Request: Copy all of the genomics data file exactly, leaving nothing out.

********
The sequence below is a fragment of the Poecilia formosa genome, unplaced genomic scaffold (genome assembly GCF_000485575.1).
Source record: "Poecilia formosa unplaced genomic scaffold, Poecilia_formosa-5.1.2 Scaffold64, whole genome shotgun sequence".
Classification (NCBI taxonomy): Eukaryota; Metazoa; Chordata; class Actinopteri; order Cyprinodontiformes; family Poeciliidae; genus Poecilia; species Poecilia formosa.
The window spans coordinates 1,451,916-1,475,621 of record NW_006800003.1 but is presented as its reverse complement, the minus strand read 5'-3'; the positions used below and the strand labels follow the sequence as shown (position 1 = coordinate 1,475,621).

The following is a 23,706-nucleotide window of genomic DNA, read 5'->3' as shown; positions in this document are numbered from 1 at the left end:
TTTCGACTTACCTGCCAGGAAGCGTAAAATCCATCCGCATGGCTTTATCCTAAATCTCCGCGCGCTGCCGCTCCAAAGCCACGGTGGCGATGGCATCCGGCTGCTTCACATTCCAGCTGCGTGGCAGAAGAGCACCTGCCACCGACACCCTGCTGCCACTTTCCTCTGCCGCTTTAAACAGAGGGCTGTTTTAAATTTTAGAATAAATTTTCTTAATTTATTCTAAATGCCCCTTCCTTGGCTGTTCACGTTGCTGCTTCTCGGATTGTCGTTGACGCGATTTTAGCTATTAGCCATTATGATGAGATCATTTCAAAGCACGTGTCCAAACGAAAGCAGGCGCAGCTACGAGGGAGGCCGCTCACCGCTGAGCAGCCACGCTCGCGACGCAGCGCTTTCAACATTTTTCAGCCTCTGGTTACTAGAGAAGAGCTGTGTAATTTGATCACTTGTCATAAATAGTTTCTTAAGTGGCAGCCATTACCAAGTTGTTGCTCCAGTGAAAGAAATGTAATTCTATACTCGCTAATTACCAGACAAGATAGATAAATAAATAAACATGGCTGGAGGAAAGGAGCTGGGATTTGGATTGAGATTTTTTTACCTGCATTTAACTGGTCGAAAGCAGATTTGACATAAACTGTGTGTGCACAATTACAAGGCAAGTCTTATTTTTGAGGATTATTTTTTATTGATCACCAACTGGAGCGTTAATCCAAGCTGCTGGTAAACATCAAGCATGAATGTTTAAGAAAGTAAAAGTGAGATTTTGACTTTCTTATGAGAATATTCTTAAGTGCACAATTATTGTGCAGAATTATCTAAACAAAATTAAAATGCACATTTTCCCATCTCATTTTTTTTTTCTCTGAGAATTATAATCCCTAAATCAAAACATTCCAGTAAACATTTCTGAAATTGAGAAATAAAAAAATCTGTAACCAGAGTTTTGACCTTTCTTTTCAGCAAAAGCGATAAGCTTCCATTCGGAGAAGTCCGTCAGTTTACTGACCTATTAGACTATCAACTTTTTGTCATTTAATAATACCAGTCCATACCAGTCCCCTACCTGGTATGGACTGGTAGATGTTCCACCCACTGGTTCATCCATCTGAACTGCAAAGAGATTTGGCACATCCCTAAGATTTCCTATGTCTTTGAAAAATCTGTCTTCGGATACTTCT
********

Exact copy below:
The sequence below is a fragment of the Poecilia formosa genome, unplaced genomic scaffold (genome assembly GCF_000485575.1).
Source record: "Poecilia formosa unplaced genomic scaffold, Poecilia_formosa-5.1.2 Scaffold64, whole genome shotgun sequence".
Classification (NCBI taxonomy): Eukaryota; Metazoa; Chordata; class Actinopteri; order Cyprinodontiformes; family Poeciliidae; genus Poecilia; species Poecilia formosa.
The window spans coordinates 1,451,916-1,475,621 of record NW_006800003.1 but is presented as its reverse complement, the minus strand read 5'-3'; the positions used below and the strand labels follow the sequence as shown (position 1 = coordinate 1,475,621).

The following is a 23,706-nucleotide window of genomic DNA, read 5'->3' as shown; positions in this document are numbered from 1 at the left end:
TTTCGACTTACCTGCCAGGAAGCGTAAAATCCATCCGCATGGCTTTATCCTAAATCTCCGCGCGCTGCCGCTCCAAAGCCACGGTGGCGATGGCATCCGGCTGCTTCACATTCCAGCTGCGTGGCAGAAGAGCACCTGCCACCGACACCCTGCTGCCACTTTCCTCTGCCGCTTTAAACAGAGGGCTGTTTTAAATTTTAGAATAAATTTTCTTAATTTATTCTAAATGCCCCTTCCTTGGCTGTTCACGTTGCTGCTTCTCGGATTGTCGTTGACGCGATTTTAGCTATTAGCCATTATGATGAGATCATTTCAAAGCACGTGTCCAAACGAAAGCAGGCGCAGCTACGAGGGAGGCCGCTCACCGCTGAGCAGCCACGCTCGCGACGCAGCGCTTTCAACATTTTTCAGCCTCTGGTTACTAGAGAAGAGCTGTGTAATTTGATCACTTGTCATAAATAGTTTCTTAAGTGGCAGCCATTACCAAGTTGTTGCTCCAGTGAAAGAAATGTAATTCTATACTCGCTAATTACCAGACAAGATAGATAAATAAATAAACATGGCTGGAGGAAAGGAGCTGGGATTTGGATTGAGATTTTTTTACCTGCATTTAACTGGTCGAAAGCAGATTTGACATAAACTGTGTGTGCACAATTACAAGGCAAGTCTTATTTTTGAGGATTATTTTTTATTGATCACCAACTGGAGCGTTAATCCAAGCTGCTGGTAAACATCAAGCATGAATGTTTAAGAAAGTAAAAGTGAGATTTTGACTTTCTTATGAGAATATTCTTAAGTGCACAATTATTGTGCAGAATTATCTAAACAAAATTAAAATGCACATTTTCCCATCTCATTTTTTTTTTCTCTGAGAATTATAATCCCTAAATCAAAACATTCCAGTAAACATTTCTGAAATTGAGAAATAAAAAAATCTGTAACCAGAGTTTTGACCTTTCTTTTCAGCAAAAGCGATAAGCTTCCATTCGGAGAAGTCCGTCAGTTTACTGACCTATTAGACTATCAACTTTTTGTCATTTAATAATACCAGTCCATACCAGTCCCCTACCTGGTATGGACTGGTAGATGTTCCACCCACTGGTTCATCCATCTGAACTGCAAAGAGATTTGGCACATCCCTAAGATTTCCTATGTCTTTGAAAAATCTGTCTTCGGATACTTCT